Yesterday, nine Litwits met at my house to discuss Muriel Barbery’s The Elegance of the Hedgehog. As you can see above with the 3.2 star rating, opinions were a mixed bag. Some gave a resounding 5 stars while others opted for a less-impressed 2 star rating. Most everyone agreed that the last third of the novel was the best part – easier to read, more actual plot movement and action. Of course, the very ending was shocking and not necessarily in a pleasing way, but I won’t spoil the fun for those who haven’t read!
Hedgehog, we all agreed, can be a challenging read due to the philosophical digressions Barbery is so fond of imposing upon her readers. She’s an author who definitely follows the old advice of writing what one knows – she herself being a philosophy professor who currently lives in Japan. We also wondered if the translation perhaps hurt the enjoyability for readers who can’t read the novel in its original French. Then, of course, there’s always the disconnect between cultures and societies – without having a thorough understanding of French class systems, familial structures, and education, the reader is left to impose their own experiences upon the story and characters. How much does this affect our reading experience?
We discussed in depth the main characters of Paloma, our precocious 12-year-old, and Renee, our cranky concierge. Some found Paloma amusing in her pompous rants, others felt she lacked a certain vulnerability that belongs to all children, no matter how smart. We wondered if Renee was bringing her misery onto herself as we rarely saw anyone being openly cruel to her. We laughed over Renee’s comical discussion of comma mis-usage and her episode with the singing toilet. Many members bemoaned the dual narrative – citing a feeling of choppiness that kept the story from flowing properly, hating the switch in font. Others believed the short 2-3 page chapters added to the readability – by the time you were sick of one character’s philosophical ranting it was already over.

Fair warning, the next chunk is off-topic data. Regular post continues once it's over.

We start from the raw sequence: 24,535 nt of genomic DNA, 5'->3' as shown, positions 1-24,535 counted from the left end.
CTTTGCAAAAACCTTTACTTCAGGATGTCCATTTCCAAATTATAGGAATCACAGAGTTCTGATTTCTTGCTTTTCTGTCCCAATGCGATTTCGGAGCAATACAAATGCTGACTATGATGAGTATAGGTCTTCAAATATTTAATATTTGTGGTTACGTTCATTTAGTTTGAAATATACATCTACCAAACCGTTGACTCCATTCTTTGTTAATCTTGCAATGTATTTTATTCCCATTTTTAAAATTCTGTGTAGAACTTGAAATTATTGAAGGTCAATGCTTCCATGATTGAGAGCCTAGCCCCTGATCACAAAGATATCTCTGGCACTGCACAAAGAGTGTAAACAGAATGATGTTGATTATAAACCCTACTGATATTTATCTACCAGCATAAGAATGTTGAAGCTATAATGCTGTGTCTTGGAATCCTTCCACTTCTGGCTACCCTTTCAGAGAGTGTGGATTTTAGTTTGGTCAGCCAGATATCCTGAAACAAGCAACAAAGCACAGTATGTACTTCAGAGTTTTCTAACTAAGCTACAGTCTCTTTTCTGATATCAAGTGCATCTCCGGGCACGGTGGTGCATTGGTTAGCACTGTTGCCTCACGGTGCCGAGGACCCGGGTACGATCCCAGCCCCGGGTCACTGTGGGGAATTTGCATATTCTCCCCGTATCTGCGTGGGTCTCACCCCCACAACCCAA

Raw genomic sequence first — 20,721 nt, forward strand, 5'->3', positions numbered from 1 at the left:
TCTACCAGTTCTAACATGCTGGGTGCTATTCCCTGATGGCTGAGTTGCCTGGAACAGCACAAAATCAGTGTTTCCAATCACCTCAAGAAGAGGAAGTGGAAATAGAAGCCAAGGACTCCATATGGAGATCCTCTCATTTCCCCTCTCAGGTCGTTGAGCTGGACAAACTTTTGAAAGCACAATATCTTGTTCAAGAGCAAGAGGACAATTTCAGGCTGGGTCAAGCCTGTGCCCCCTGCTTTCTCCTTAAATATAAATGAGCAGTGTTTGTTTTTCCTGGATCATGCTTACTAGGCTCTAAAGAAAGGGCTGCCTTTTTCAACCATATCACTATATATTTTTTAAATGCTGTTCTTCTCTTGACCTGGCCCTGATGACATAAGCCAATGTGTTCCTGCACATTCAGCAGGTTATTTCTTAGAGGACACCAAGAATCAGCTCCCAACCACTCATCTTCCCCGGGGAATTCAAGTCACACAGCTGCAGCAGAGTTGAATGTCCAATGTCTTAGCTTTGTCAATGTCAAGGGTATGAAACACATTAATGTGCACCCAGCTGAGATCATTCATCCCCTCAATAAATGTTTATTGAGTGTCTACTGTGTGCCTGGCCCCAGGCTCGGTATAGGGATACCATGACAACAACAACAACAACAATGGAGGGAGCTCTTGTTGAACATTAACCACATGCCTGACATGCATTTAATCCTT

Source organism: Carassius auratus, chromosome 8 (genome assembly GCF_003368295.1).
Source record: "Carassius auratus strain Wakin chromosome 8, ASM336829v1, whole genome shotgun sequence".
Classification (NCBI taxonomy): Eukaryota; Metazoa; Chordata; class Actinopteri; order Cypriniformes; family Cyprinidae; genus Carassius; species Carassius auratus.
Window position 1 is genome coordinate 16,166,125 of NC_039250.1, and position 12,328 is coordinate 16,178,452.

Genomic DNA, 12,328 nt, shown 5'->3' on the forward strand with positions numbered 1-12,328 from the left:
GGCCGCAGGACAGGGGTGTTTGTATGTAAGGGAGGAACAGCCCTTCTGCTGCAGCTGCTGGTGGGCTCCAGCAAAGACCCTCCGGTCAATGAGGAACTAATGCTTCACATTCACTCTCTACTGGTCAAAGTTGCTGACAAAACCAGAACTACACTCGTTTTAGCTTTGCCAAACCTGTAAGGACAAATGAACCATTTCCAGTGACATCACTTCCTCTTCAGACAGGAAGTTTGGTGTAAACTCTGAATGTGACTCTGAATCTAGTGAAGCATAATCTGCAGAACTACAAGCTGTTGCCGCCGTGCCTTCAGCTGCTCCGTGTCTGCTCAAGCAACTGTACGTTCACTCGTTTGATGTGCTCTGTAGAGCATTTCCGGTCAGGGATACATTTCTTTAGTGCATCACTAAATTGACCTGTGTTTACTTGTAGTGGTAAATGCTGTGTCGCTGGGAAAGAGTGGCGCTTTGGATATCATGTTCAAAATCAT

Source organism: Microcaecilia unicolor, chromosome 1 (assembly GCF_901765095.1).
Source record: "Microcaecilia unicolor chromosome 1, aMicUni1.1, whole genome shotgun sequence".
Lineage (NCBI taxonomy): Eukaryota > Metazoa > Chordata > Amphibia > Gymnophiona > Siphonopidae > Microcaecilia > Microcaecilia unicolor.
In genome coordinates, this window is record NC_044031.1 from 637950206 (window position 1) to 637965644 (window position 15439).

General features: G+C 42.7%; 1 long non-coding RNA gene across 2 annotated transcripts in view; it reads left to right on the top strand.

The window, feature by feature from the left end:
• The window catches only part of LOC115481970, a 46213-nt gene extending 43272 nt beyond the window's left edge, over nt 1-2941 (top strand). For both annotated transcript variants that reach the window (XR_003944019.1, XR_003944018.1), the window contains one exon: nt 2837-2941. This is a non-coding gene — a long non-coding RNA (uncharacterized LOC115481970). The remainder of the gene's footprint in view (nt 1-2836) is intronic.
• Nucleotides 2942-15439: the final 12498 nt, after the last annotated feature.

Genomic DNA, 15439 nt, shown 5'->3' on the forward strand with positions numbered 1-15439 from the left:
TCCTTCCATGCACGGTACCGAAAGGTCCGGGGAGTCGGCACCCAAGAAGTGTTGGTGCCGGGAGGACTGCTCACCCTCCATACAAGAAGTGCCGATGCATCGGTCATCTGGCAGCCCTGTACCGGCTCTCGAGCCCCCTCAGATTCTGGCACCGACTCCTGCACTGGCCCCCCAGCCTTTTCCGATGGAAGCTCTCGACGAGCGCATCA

If there’s one plus to Barbery’s writing that everyone seemed to agree on, it’s her ability to write some stunningly beautiful prose. Some readers could even quote a few of her sentences word-for-word which is always a great compliment to any writer. Of course, don’t take on this volume without a dictionary handy as you will definitely run across words and terms you’ve never heard before – a great vocabulary lesson with every chapter!
The Elegance of the Hedgehog has garnered great critical praise by the elite readers of the world – so I definitely think it’s worth checking out, even if only to convince yourself further than professional critics really don’t know what they’re talking about! After reading reactions on Amazon, Goodreads, and amongst our own Litwits, I’m convinced this is a novel you will either loathe or love, but no matter what side of the fence you land on, I promise you will walk away appreciating at least one aspect of Barbery’s writing.
Special thanks to everyone who came yesterday! I enjoyed meeting new members and catching up with regulars! Next month we’ll be reading A Christmas Carol by Charles Dickens – a timeless Christmas classic – short, but sweet! Fellow organizer, Katherine, has been gracious enough to host the meetup at her home in Grant Park so I hope to see y’all there!